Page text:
One of the most unsightly things homeowner’s deal with when trying to keep the outside of their homes looking its best are gas and transmission fluid stains that build up on their driveways, sidewalks, and garage flooring. What really makes gas and transmission fluid stains so frustrating is how difficult it can be to get them out of concrete or asphalt, the materials our driveways, sidewalks, and garages are often made up of. Additionally, cleaning methods can vary depending on which type of fluid and which type of surface you are dealing with. But don’t worry, if your vehicle has a leak or if you simply spill fluids while adding them to your vehicle we have gathered every method you will need to remove these stains.


When dealing with an oil, gas, or transmission fluid stain in the driveway, sidewalk, or garage, the first thing you need to do is determine whether the stain is fresh enough that some of the stain is still wet. If the stain is not completely set-in, you will want to start by using kitty litter to absorb the moisture out of the stain. The key to the kitty litter trick is to use inexpensive kitty litter. The more expensive the kitty litter is, the more added perfumes it will have and the less effective it will be at absorbing the moisture. If the stain is small you can leave the kitty litter on it for about 15 minutes, but if the stain is large or there is an excessive amount of moisture on the ground you should let the kitty litter sit overnight. If you remove the kitty litter and realize that the stain is still moist you should repeat the kitty litter process again before moving on. If you don’t have kitty litter available, you could also use cornstarch, baking soda, or cornmeal. Do not move on to the next step until the remaining stain is completely dry and set-in.


When you are dealing with a difficult stain, especially on the outside of your home, one of your first instincts may be to spray the stain with a pressure washer as hard as you can to get the stain out of your driveway, sidewalk, or garage. Unfortunately, doing this will actually accomplish the exact opposite effect – setting the stain even deeper into your driveway, sidewalk, or garage and making it even more difficult to clean and remove the stain.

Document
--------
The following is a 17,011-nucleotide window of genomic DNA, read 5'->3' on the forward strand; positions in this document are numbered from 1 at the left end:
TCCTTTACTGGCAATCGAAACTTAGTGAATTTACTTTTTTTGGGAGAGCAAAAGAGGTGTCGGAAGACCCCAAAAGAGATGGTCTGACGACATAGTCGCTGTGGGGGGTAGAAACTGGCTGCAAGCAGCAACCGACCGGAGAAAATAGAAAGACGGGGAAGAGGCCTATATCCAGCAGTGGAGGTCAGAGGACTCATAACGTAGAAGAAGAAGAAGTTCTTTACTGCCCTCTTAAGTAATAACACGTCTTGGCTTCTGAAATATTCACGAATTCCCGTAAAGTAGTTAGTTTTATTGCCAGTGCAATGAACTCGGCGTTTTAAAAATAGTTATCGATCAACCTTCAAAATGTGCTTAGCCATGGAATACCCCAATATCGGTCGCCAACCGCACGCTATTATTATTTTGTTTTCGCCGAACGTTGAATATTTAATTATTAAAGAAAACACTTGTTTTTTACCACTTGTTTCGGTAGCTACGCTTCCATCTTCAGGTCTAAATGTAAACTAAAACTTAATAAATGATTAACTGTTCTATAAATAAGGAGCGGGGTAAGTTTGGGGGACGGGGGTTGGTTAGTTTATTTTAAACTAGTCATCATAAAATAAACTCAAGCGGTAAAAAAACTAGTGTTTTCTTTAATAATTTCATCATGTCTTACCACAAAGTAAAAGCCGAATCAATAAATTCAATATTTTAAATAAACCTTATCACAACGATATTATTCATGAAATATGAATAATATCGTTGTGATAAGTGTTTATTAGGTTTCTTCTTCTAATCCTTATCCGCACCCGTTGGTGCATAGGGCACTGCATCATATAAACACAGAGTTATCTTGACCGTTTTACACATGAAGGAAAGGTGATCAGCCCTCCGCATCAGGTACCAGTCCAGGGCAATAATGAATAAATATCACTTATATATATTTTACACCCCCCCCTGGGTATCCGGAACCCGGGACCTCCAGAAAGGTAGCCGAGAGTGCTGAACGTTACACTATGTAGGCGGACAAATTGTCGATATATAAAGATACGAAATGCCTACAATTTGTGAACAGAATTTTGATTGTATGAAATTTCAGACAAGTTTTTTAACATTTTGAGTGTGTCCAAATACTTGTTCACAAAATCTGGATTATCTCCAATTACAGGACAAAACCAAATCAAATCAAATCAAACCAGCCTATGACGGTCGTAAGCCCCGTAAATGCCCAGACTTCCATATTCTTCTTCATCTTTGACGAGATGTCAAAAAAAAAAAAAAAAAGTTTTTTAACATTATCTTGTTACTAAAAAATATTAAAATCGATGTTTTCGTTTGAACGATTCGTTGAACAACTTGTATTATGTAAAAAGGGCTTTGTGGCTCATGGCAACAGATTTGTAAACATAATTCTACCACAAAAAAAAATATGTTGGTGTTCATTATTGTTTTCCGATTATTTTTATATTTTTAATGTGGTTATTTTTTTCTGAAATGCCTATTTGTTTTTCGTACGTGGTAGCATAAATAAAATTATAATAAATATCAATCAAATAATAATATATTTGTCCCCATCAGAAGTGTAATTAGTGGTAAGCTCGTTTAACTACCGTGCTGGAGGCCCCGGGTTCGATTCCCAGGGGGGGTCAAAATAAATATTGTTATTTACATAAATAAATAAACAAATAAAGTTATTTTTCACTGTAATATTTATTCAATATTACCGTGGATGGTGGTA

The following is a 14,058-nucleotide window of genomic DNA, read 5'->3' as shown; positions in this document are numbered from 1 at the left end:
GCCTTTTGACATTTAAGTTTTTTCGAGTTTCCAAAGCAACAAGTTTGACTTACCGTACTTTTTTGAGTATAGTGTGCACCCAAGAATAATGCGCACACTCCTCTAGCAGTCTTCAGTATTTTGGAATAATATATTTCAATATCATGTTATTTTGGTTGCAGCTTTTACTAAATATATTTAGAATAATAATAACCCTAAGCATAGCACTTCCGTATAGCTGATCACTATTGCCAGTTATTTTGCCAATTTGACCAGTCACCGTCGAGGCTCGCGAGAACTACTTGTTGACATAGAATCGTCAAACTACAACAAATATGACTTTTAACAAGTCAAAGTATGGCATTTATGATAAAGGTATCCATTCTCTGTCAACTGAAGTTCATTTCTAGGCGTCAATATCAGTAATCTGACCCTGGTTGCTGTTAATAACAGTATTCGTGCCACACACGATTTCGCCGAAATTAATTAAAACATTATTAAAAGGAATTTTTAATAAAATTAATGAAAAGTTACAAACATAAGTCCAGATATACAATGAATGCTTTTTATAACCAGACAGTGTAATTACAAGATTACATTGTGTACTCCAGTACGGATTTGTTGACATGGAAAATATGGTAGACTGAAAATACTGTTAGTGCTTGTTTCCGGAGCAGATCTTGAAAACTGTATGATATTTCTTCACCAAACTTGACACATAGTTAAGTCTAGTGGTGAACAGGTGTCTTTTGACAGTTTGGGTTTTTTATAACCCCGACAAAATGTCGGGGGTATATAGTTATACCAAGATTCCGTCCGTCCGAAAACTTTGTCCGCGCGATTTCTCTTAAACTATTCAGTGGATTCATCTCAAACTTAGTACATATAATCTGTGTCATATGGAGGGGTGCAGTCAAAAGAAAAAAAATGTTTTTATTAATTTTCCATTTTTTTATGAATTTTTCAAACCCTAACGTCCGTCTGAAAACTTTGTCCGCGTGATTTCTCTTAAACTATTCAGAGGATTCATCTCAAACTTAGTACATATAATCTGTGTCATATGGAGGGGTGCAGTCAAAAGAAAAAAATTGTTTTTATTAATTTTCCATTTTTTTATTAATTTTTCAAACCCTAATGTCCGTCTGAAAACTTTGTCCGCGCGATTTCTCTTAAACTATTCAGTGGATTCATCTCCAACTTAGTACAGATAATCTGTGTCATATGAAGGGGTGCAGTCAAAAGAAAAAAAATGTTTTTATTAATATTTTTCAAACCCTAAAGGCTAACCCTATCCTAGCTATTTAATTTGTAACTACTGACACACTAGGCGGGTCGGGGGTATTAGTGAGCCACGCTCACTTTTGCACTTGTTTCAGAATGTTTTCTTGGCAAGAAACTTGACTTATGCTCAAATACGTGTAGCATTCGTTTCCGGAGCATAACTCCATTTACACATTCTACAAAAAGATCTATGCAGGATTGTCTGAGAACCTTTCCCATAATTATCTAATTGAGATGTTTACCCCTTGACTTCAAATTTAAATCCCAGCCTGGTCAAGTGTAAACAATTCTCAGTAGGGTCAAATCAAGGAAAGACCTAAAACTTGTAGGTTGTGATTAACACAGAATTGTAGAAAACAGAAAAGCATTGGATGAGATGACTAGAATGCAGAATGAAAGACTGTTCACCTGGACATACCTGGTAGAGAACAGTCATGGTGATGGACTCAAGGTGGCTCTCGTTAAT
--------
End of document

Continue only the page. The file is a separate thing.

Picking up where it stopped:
Gasoline stains are another easily identified stain because of the color and odor it leaves behind. Gasoline stains are often similar to oil stains, although much lighter in color and if in direct sunlight may even leave behind a rainbow-effect in color. Gasoline spills and stains are not only toxic to the environment, but can also be dangerous to you, so it is important to use caution when cleaning and removing these stains. These spills and stains often occur when you are adding gas to either your vehicle or lawn mower, so you can identify them quickly, and you should act quickly in cleaning them up. Before you begin cleaning and removing a gasoline spill or stain you should put on protective gloves and googles. After allowing a fresh and wet gasoline stain to sit in kitty litter overnight, sweep the kitty litter into a coffee can or another disposable container with a lid. Gasoline is highly flammable, so check with your local fire department on how to properly dispose of the container. You should then scrub the stain with a mixture of dishwasher liquid soap and water and let it soak in for a few minutes. After the cleaning mixture has been able to soak in for a few minutes, rinse it away with a hose on normal pressure. If the stain is not completely removed you may need to repeat the cleaning process.


Transmission fluid stains will appear to be bright-red on light colored driveways, sidewalks, and garage floors. There are a couple different methods you can try to remove transmission fluid stains from your driveway, sidewalks, and garage floors. You can start by spraying the stain with oven cleaner and then letting it sit for about ten minutes. Once the oven cleaner has had time to soak in to the stain, use a stiff brush to scrub the stain and then rinse with a hose at its highest pressure. You can also try using a degreaser instead of oven cleaner. Whether you use oven cleaner or another degreaser, you may have to repeat the process a couple times before the stain is completely removed. If the stain is not completely removed with this process you may have to use muriatic acid to clean and remove the stain completely. Pour the muriatic acid over the transmission fluid stain and let it set for a day, then you can clean the remaining area of the stain with water and a broom.